Lovely photos, my friend, as always!! The stove looks first cabin, and very well designed. I have two Soto stoves, and think both of them are outstandingly done, and they work wonderfully, as yours appears to do. I do like to see quality goods, and as soon many other companies are cutting back on quality, my hat is off to Soto for continuing to make top quality offerings!!!

    On your trip, did you enjoy lots of Japanese comestibles, or did you try to "eat Western", instead? I think that SB and I would do well eating foods that are normal for Japanese folks, as we've had the real deal over the years, and find it tasty and satisfying. Too bad most "Japanese" restaurants in the US are not really offering authentic Japanese fare.

    Thanks, again, for sharing your trip, John, and glad you and your Bride made it home safe and sound afterwards!! Take care, and God Bless!

    Every Good Wish,
    Mark
     
  5. Tony Press

    Tony Press Australia Subscriber

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    I've been to Tokyu Hands at Shinjuku - I bought some very fine knives....
     
  6. presscall

    presscall United Kingdom SotM Winner SotY Winner Subscriber

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    Hi again, Mark.

    As usual we went the 'real deal' on Japanese food, which is as you'll know is an extremely comprehensive menu of styles, regional variations and ingredients to work through!

    I'll cover more in my eventual write-up in the Action Gallery, but here's an ebiken (Japanese train station sourced bento box) we tucked into on the bullet train from Tokyo station to Utsonimaya, prior to hopping on the local train to Nikko

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    Here's me and Mrs Presscall dressed for dinner at the ryokan pictured above

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    A fire-pit separated us, with these delights cooking over a charcoal fire

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    Our son's been flown down to Okinawa on holiday a few times and Okinawan cuisine's something of a favourite - with us too and the following were among the dishes we shared at a restaurant on Odaiba island, Tokyo Bay.

    Spam (seriously, thanks to the American presence on Okinawa) with Okinawan cucumber and other bits and pieces. Delicious

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    A kind of chile con carne - spicy hot

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    Drinks included, two Orion beers ...

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    ... and a root beer (the American influence again)

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    John
     
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  7. presscall

    presscall United Kingdom SotM Winner SotY Winner Subscriber

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    Incidentally, I gave the Soto a thorough workout HERE with some reassuring results in terms of performance.

    Oh yes, and it's a dead ringer for a 1948 Weedex butane stove ...

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    John
     
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  8. DAVE GIBSON

    DAVE GIBSON Subscriber

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    WOW..you can see from the quality of that stove why the Gaz burners from China are $7 or so!!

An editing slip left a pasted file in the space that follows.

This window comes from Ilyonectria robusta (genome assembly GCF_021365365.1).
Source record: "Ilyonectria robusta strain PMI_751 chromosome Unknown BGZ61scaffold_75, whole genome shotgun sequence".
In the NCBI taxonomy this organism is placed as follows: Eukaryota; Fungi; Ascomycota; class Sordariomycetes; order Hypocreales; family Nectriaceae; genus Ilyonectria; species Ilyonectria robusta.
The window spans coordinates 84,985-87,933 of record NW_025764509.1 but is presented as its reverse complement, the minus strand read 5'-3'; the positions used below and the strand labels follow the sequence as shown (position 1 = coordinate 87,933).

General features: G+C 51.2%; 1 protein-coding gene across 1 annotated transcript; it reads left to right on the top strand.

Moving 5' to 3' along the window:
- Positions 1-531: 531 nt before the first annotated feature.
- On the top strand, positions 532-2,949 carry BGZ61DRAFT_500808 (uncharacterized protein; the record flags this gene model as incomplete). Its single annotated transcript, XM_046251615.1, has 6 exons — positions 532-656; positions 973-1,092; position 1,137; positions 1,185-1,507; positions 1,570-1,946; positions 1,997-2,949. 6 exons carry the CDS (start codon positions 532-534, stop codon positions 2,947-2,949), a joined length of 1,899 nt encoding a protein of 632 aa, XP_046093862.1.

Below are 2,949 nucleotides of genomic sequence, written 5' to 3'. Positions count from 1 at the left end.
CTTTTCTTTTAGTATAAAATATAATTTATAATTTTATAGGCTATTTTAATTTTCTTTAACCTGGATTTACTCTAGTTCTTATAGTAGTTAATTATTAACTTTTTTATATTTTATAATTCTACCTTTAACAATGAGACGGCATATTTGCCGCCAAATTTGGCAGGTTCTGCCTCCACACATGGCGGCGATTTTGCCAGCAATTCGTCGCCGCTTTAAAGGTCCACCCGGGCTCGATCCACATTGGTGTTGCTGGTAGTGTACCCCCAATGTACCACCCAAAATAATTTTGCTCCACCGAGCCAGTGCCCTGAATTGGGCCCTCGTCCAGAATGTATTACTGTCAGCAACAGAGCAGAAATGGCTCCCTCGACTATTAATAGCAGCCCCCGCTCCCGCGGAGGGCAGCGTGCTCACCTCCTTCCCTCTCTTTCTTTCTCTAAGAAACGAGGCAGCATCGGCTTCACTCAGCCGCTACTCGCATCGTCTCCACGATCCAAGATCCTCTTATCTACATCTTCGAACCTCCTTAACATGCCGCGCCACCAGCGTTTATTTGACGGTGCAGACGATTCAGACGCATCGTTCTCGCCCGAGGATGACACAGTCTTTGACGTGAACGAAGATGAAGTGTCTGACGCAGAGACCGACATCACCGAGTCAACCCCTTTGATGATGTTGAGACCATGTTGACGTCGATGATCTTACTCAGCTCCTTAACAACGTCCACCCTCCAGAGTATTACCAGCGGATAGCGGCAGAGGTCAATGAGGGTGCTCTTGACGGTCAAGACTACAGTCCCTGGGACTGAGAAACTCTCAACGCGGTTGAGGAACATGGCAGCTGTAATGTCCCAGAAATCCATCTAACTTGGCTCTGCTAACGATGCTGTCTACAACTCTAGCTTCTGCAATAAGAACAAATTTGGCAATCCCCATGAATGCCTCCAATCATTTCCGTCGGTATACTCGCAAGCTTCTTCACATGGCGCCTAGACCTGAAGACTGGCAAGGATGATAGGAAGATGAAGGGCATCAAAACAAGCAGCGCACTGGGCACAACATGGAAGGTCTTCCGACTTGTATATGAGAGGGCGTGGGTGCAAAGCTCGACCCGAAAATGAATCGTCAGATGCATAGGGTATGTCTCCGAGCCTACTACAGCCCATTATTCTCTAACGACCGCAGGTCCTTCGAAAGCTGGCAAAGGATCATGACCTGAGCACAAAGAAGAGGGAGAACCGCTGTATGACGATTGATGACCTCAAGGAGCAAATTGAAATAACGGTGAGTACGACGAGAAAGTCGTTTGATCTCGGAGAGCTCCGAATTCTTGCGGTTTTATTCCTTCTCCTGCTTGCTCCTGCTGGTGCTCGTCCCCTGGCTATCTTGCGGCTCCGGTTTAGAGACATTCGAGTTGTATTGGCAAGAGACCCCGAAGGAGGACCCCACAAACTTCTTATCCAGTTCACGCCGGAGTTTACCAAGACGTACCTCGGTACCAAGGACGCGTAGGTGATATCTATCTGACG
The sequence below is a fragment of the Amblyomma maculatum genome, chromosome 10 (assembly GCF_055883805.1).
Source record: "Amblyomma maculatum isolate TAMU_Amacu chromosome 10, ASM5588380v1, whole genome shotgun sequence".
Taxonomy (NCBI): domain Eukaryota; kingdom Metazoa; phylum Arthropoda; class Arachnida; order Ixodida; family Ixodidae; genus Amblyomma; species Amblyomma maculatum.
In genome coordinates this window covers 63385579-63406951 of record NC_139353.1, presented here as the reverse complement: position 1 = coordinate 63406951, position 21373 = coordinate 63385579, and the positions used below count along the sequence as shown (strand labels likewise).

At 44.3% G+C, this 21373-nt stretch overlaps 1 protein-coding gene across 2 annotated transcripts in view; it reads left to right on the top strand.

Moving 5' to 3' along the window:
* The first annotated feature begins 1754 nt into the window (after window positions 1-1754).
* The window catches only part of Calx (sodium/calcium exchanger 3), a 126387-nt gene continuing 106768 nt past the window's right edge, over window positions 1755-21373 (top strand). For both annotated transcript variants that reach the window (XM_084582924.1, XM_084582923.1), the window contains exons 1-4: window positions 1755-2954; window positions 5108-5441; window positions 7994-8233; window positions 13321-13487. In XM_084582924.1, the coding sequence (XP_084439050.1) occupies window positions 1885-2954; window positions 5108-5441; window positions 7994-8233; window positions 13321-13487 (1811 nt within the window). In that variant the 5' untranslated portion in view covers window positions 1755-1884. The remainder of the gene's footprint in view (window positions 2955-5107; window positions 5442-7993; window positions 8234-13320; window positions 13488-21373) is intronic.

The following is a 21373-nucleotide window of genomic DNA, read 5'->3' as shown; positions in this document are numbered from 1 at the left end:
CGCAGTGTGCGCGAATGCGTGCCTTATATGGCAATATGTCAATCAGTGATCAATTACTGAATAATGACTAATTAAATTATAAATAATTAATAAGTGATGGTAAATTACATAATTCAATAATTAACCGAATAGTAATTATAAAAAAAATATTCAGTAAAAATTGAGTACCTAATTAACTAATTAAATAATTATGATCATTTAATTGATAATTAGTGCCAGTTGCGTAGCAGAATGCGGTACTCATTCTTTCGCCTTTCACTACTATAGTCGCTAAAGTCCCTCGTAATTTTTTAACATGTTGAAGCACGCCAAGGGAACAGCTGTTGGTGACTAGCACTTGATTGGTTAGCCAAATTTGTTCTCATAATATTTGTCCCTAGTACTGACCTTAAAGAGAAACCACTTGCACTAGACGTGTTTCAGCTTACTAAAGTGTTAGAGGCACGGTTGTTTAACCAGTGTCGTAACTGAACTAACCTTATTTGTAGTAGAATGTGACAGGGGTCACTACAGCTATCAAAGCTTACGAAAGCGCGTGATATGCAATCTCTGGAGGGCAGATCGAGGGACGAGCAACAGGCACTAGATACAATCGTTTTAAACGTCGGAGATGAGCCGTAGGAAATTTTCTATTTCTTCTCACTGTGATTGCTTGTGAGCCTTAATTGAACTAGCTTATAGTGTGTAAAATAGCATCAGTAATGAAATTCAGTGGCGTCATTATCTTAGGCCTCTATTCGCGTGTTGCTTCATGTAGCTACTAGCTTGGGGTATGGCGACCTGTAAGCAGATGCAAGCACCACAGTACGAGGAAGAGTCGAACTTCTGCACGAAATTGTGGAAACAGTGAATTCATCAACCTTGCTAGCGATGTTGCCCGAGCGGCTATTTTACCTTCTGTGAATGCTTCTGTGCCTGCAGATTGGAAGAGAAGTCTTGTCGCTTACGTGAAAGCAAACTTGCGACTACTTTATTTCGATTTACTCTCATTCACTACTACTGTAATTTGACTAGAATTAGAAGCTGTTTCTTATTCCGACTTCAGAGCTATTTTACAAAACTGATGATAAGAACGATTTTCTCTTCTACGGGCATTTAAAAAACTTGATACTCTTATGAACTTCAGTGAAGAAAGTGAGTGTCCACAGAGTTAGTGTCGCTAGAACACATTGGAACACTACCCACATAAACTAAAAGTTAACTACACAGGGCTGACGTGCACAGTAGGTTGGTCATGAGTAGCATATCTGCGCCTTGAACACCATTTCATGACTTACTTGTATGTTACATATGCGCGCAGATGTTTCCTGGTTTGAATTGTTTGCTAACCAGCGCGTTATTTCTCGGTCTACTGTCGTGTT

i like Asian food but i don't care for fish or spicy stuff so there is not much left on the menu.
    wonderful inn you stayed at,thats the way i would like to go.
     
  9. presscall

    presscall United Kingdom SotM Winner SotY Winner Subscriber

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    Since completing that post, I've belatedly read Kaw550Red's post HERE about his canister-mounted Soto stove incorporating the same burner technology.

    Though I've been testing my stove with a butane-only fuel cartridge (no propane added) it's still given astonishing output, even when evaporative cooling of the cartridge would have made the burner output on other stoves reduce to a feeble level.

    Evidently when Soto call these 'regulator' stoves, it's not empty marketing rhetoric and they really do incorporate a regulator in the valve, avoiding the usual practice of having a tiny aperture in the gas jet do the regulating.

    Comparing the jet from this 'Speedi Stove' from the early 60's ...

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    ... with that on the Soto, it's obvious that the latter has a much larger jet aperture - so a tiny jet orifice isn't necessary to regulate the fuel flow and consequently doesn't restrict the fuel when the vapour pressure is low (evaporative cooling and/or low ambient temperature, at which time the in-built regulator allows more gas through to the burner jet, which with its relatively large aperture doesn't throttle the fuel charge

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    Consequently, the stove remains unaffected by evaporative cooling of the butane and by low ambient temperatures, so ten minutes of boiling a succession of kettles of water left the fuel cartridge distinctly chilled, but with an undiminished maximum heat output nevertheless

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  10. hikin_jim

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    A very nice presentation, @presscall. I saw the 310 when I was in Japan. I was tempted, but resisted. Perhaps I ought not to have resisted! They also had two un-fired Borde stoves in the shop I went to. Boy, was I tempted by those!

    Really beautiful environs, although I'm not so sure I like the look of that rope bridge. ;) Looks like a great time. I hope I can get back some time.

    HJ